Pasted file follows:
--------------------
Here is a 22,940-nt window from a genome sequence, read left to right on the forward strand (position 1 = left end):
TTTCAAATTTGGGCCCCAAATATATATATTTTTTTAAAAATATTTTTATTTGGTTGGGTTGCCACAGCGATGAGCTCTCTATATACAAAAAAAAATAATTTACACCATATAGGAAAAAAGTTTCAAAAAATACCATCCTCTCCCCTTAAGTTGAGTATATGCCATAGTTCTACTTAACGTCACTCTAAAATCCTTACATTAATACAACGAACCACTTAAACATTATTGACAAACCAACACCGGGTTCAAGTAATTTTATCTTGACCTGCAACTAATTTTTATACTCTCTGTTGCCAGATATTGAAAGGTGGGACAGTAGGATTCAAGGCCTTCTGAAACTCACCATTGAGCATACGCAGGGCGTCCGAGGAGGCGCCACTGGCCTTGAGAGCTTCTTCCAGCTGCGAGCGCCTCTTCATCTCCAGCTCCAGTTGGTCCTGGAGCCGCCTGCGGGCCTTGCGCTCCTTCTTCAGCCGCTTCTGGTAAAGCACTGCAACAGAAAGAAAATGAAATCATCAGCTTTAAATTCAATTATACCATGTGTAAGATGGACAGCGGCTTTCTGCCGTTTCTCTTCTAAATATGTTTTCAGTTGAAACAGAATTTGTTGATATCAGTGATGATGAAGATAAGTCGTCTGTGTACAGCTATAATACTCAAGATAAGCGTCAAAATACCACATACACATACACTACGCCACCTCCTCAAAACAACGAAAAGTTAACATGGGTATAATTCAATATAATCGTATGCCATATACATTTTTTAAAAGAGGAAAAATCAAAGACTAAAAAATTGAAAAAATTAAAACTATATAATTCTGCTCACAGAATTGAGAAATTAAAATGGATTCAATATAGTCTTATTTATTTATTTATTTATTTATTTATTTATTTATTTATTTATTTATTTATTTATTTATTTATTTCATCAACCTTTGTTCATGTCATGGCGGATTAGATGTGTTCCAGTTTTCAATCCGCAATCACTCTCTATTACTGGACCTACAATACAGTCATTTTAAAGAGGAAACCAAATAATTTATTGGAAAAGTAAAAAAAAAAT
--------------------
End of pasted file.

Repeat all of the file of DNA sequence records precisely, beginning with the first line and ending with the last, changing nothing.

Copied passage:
Here is a 22,940-nt window from a genome sequence, read left to right on the forward strand (position 1 = left end):
TTTCAAATTTGGGCCCCAAATATATATATTTTTTTAAAAATATTTTTATTTGGTTGGGTTGCCACAGCGATGAGCTCTCTATATACAAAAAAAAATAATTTACACCATATAGGAAAAAAGTTTCAAAAAATACCATCCTCTCCCCTTAAGTTGAGTATATGCCATAGTTCTACTTAACGTCACTCTAAAATCCTTACATTAATACAACGAACCACTTAAACATTATTGACAAACCAACACCGGGTTCAAGTAATTTTATCTTGACCTGCAACTAATTTTTATACTCTCTGTTGCCAGATATTGAAAGGTGGGACAGTAGGATTCAAGGCCTTCTGAAACTCACCATTGAGCATACGCAGGGCGTCCGAGGAGGCGCCACTGGCCTTGAGAGCTTCTTCCAGCTGCGAGCGCCTCTTCATCTCCAGCTCCAGTTGGTCCTGGAGCCGCCTGCGGGCCTTGCGCTCCTTCTTCAGCCGCTTCTGGTAAAGCACTGCAACAGAAAGAAAATGAAATCATCAGCTTTAAATTCAATTATACCATGTGTAAGATGGACAGCGGCTTTCTGCCGTTTCTCTTCTAAATATGTTTTCAGTTGAAACAGAATTTGTTGATATCAGTGATGATGAAGATAAGTCGTCTGTGTACAGCTATAATACTCAAGATAAGCGTCAAAATACCACATACACATACACTACGCCACCTCCTCAAAACAACGAAAAGTTAACATGGGTATAATTCAATATAATCGTATGCCATATACATTTTTTAAAAGAGGAAAAATCAAAGACTAAAAAATTGAAAAAATTAAAACTATATAATTCTGCTCACAGAATTGAGAAATTAAAATGGATTCAATATAGTCTTATTTATTTATTTATTTATTTATTTATTTATTTATTTATTTATTTATTTATTTATTTATTTATTTCATCAACCTTTGTTCATGTCATGGCGGATTAGATGTGTTCCAGTTTTCAATCCGCAATCACTCTCTATTACTGGACCTACAATACAGTCATTTTAAAGAGGAAACCAAATAATTTATTGGAAAAGTAAAAAAAAAAT